WordCamp:Las Vegas

I did not do much more that register at WordCamp:Las Vegas before we left. I had no ‘sitter options and Ian was well into sensory overload after passing through the casino en route to the conference center, so the concept of ‘indoor voice’ was lost on him in the quiet hall.

I should have known as Yearly Kos taught me two years ago that I do not do well in these social groupings as I do not get all those social clues. It is really true that ‘normal people scare me.’ Large groups of normal people terrify me. I know that I shouldn’t even try as the likelihood of successful attendance was approaching zero. Integration is not even an option.

Oh well, lessons reinforced.

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[NY Times] Parents of Newly Diagnosed HF Autistic Children Find Chip Did Not Fall Far From Tree

Your Child’s Disorder May Be Yours, Too [NY Times]
[A]fter Phil and Susan Schwarz received a diagnosis for their son, Jeremy, of high functioning autism, they began to think carefully about their own behaviors and histories.

Mr. Schwarz, a software developer in Framingham, Mass., found in his son’s diagnosis a new language to understand his own life. His sensitivities when growing up to loud noises and bright light, his own diffidence through school, his parents’ and grandparents’ special intellectual skills — all echoed through his and Jeremy’s behavior, like some ancient rhythm.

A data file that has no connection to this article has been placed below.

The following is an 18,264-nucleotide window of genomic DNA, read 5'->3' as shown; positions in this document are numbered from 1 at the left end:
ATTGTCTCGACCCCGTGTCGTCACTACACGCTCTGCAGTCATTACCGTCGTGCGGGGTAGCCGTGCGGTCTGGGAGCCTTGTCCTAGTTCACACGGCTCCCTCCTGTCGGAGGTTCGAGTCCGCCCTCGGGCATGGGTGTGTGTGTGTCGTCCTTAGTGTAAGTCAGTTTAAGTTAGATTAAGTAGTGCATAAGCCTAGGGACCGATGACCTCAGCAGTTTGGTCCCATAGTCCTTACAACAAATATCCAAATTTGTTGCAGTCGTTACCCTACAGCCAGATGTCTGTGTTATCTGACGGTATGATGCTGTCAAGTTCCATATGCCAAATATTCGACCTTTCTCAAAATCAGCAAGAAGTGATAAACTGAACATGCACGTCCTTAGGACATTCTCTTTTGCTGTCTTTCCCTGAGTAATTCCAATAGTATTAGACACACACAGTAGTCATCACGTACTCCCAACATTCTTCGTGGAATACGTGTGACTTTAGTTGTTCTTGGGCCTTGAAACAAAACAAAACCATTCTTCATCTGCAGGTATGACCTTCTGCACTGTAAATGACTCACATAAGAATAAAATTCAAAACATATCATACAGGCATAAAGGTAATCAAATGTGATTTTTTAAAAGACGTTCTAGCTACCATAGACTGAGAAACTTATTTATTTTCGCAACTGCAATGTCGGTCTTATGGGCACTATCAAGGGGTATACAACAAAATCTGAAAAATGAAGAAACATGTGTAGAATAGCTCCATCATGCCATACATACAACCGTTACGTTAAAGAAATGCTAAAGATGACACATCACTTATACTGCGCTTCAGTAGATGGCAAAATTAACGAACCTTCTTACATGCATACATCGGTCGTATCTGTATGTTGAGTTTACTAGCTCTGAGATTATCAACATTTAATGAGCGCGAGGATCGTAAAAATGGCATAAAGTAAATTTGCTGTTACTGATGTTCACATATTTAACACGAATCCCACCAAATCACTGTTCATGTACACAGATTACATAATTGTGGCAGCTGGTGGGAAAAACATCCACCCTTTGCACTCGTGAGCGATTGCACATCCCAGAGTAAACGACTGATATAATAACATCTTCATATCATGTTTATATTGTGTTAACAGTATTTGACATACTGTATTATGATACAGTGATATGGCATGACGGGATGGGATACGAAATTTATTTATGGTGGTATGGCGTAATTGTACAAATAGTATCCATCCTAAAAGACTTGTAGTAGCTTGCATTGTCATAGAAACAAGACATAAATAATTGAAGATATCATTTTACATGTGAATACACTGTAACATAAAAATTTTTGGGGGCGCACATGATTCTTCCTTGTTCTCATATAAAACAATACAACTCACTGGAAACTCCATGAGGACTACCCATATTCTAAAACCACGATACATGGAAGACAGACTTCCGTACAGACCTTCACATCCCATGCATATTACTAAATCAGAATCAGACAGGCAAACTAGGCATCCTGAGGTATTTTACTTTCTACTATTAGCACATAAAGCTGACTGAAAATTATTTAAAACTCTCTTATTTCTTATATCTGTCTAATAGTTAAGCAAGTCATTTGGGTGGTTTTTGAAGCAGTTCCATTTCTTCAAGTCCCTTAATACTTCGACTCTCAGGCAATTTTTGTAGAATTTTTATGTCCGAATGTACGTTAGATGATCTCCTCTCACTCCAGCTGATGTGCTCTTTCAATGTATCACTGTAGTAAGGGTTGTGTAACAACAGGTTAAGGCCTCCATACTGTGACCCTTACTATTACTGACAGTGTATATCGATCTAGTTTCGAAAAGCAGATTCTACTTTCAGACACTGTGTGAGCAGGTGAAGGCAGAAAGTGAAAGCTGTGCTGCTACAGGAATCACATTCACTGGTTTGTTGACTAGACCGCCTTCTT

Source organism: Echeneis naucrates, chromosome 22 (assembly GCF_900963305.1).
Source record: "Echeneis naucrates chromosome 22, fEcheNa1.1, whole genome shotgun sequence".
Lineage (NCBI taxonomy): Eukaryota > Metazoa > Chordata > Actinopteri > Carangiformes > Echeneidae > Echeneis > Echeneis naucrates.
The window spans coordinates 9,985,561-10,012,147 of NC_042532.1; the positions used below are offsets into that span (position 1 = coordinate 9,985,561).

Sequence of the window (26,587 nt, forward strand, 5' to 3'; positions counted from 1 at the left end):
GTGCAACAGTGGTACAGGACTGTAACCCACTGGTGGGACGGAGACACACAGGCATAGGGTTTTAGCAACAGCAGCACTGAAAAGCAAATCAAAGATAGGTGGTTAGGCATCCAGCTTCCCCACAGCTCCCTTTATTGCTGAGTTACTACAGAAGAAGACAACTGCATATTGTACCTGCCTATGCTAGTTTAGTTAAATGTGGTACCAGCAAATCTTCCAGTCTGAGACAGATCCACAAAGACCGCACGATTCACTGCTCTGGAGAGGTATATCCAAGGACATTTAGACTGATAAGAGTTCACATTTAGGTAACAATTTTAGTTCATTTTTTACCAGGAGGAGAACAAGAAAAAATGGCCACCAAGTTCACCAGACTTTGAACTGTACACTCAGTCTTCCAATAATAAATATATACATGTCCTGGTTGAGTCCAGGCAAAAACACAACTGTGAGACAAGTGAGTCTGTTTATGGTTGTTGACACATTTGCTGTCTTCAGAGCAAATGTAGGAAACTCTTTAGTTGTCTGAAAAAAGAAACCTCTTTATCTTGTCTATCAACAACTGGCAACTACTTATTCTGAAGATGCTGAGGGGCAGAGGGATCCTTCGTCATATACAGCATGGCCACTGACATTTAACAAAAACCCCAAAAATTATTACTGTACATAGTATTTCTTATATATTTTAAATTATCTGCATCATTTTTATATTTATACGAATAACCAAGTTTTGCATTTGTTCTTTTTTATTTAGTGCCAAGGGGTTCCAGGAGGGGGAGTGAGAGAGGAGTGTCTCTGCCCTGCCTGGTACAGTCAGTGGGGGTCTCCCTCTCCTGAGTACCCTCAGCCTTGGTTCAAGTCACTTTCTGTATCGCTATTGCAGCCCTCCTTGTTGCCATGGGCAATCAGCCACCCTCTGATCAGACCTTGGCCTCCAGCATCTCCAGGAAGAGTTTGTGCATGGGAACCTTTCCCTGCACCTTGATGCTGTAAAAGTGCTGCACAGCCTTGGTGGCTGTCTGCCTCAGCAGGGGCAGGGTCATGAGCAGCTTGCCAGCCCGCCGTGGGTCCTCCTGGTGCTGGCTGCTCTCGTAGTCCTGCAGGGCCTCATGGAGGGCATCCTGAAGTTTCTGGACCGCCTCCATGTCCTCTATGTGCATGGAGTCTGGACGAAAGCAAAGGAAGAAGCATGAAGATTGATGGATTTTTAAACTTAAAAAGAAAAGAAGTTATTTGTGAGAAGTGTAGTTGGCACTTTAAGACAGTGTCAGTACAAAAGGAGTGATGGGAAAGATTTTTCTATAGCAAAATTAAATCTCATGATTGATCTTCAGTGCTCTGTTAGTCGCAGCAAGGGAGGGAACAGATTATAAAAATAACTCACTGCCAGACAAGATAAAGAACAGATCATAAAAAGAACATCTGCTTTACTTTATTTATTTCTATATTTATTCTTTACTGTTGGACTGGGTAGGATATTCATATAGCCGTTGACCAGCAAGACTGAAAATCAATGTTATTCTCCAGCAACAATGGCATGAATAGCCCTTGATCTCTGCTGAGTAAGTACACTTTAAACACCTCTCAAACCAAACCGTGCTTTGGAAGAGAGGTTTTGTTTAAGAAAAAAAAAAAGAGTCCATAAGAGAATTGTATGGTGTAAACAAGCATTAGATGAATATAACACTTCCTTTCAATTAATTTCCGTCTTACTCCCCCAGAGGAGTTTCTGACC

His son’s diagnosis, Mr. Schwarz said, “provided a frame in which a whole bunch of seemingly unrelated aspects of my own life growing up fit together for the first time.” (more)

Well …, duh!

Not to sound too snotty about geek parents with a fresh diagnosis of high-functioning saying, “he’s not weird, he’s just like me”, mind you. OK, maybe a little. I just keep meeting parents singing this refrain.

Which is just more grist for the notion that all this identified autism is not an fresh and growing epidemic. We are just developing the perceptions that places this particular suite of neurological conditions both in sharper focus and in a larger perspective of our behaviors. Especially when more and more people realize that these behaviors might actually be rather familiar after all. It just has a label now. One that people are really sensitive to now.